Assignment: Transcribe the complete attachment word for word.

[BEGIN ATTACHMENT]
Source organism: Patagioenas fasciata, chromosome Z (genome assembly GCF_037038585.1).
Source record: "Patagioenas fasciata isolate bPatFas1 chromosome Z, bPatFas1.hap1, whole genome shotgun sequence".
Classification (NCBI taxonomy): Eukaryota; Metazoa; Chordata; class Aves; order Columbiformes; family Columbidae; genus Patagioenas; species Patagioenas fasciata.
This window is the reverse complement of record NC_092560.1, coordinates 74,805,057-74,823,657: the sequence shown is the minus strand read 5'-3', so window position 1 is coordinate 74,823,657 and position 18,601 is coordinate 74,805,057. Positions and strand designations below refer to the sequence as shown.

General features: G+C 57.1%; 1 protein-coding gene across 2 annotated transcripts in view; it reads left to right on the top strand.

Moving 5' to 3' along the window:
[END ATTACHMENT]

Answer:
Source organism: Patagioenas fasciata, chromosome Z (genome assembly GCF_037038585.1).
Source record: "Patagioenas fasciata isolate bPatFas1 chromosome Z, bPatFas1.hap1, whole genome shotgun sequence".
Classification (NCBI taxonomy): Eukaryota; Metazoa; Chordata; class Aves; order Columbiformes; family Columbidae; genus Patagioenas; species Patagioenas fasciata.
This window is the reverse complement of record NC_092560.1, coordinates 74,805,057-74,823,657: the sequence shown is the minus strand read 5'-3', so window position 1 is coordinate 74,823,657 and position 18,601 is coordinate 74,805,057. Positions and strand designations below refer to the sequence as shown.

General features: G+C 57.1%; 1 protein-coding gene across 2 annotated transcripts in view; it reads left to right on the top strand.

Moving 5' to 3' along the window: